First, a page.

A Dire Prognosis

I’m warning you now, this will be the lamest blog ever written.

It seems that since I arrived in the petri dish that is an international dorm, I have picked up every foreign disease this side of malaria. Currently, I have absolutely no voice except for the occasional squeak along with a whole host of cold symptoms including a bark like a seal with a bad cold. I’m checking Amazon right now to see if I can find a sterilized bubble.

But by far, the worst disease that I’ve come down with so far has been homesickness. Although I’m a bit embarrassed to admit it, this past week several things (both medical and social) came to a head  that had me one confirmation button away from booking a flight back to Calgary. I’ve said before how SFU International warned me about culture shock. My outbound exchange manual lists some of the symptoms as:
• constant strain
• boredom
• withdrawal
• feeling isolated or helpless
• sleeping a lot, tiring easily or not sleeping
• suffering from various body pains and aches
• longing to be back home

Check. Check. Check. Check. Check. Check. Check.

I thought that since I had moved before by myself to Vancouver at the age of 17 for school, that I would have already been inoculated. Between having no school, no OK Program, an immense language barrier, dull weather, and the fact I’m still searching to find “my group” here, it’s been a bit of a rough go. To help keep my head above water, I’ve been listening to music obsessively. Music is hands down some of the best medicine, but never as good as great friends. There’s a song by Hey Rosetta called “Young Glass” that has a line in it saying,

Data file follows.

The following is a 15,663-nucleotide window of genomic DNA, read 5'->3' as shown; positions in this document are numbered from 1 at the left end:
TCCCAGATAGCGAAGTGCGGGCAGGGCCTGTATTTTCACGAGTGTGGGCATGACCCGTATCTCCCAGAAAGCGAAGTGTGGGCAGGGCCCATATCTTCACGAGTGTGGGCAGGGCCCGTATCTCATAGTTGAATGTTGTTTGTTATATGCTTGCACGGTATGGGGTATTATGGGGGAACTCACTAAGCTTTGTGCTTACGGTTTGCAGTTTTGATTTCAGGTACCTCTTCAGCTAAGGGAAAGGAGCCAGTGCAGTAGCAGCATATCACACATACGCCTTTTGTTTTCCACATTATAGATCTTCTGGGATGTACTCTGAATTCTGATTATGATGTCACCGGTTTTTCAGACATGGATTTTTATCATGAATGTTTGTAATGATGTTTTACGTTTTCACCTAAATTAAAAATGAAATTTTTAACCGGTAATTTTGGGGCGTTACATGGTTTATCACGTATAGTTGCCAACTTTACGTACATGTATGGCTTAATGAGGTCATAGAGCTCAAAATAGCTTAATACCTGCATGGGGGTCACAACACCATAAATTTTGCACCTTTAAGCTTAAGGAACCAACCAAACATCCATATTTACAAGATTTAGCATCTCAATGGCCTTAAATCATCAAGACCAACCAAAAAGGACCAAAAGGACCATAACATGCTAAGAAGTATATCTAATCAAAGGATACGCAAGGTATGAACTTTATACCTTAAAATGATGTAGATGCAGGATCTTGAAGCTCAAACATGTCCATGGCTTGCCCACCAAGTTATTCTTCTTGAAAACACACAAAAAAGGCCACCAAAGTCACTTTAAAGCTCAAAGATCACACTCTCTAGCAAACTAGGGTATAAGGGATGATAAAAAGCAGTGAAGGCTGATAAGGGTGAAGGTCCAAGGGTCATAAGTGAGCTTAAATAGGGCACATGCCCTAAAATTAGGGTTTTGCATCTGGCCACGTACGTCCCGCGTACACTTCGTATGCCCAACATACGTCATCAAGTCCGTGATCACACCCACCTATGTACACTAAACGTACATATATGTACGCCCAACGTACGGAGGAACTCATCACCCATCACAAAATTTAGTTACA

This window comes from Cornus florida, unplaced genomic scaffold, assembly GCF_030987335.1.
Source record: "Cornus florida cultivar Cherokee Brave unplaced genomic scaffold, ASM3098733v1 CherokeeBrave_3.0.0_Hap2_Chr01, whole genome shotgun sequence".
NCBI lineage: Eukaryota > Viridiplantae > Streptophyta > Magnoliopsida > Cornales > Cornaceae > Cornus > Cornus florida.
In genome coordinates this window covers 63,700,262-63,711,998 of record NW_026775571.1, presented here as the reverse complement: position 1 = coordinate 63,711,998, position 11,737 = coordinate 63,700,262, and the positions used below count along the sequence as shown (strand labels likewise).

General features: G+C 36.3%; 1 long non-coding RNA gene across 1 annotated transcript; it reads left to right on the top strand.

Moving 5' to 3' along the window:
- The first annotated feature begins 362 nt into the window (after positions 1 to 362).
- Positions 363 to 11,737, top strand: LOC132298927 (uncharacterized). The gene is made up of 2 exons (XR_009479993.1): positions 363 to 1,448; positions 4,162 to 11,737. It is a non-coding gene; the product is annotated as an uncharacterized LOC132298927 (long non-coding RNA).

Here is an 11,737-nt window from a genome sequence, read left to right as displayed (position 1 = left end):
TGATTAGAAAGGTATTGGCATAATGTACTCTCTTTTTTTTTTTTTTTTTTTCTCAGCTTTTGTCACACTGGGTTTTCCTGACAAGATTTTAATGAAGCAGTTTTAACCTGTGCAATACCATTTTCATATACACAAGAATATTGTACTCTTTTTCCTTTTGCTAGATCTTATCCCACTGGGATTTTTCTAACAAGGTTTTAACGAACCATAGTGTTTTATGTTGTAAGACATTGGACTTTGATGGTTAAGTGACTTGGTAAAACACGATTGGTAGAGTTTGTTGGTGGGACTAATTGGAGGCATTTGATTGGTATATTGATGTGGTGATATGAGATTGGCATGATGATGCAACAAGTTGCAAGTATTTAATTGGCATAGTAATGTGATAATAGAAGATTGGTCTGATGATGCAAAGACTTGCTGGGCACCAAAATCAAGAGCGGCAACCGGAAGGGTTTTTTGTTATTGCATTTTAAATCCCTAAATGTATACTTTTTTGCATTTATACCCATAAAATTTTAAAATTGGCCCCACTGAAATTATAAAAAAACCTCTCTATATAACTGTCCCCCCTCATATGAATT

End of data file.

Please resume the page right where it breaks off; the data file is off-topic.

“Even though I thought I was all alone, I was wrong.
Even though I thought I was all alone, I am not.”

While I may not have discovered my Austrian BFF yet, my friends/family in Canada and abroad have been a stronger crutch than I could have ever imagined. Despite the eight hour time difference, every Facebook chat or email of encouragement/calming words/a well timed laugh or commiseration has kept me from packing my things. I’m only a month in and so, of course, I expect things to still be more awkward and uncomfortable than a junior high dance. But it doesn’t make things easier. Exchange is this massive melting pot of good and bad, breathtaking and frustrating, and you don’t get the option to pick around all the gristle. Hearing that how I’m feeling is not only normal but that it will get better has given me a second wind.

That Hey Rosetta! song ends with:

“And even if you’re scared stiff, you can trust in this, you can trust in this.”

Even though I’m here on my own, I’m hardly alone. I’ve got some of the best friends and family that I can trust to be behind me.

So, to everyone: thanks.

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About j.ball

I took all the thoughts rumtumbling in my head, and I put them in this blog.
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One Response to A Dire Prognosis

  1. Melissa says:

    AAAAAAAAAAAAAAWWWWWWWWWWWWWWWWWWWWWWWWWWWWWWWWWWWWWWWWWWWWWWWWWWWWWWWWWWWWWWWWWWWWWWWWWWWWWWWWWWWWWWWWWWWWWWWWWW

    We miss you too. Except Parker… he keeps talking about how glad he is that he doesn’t have to go on walks with you and Tom any longer.

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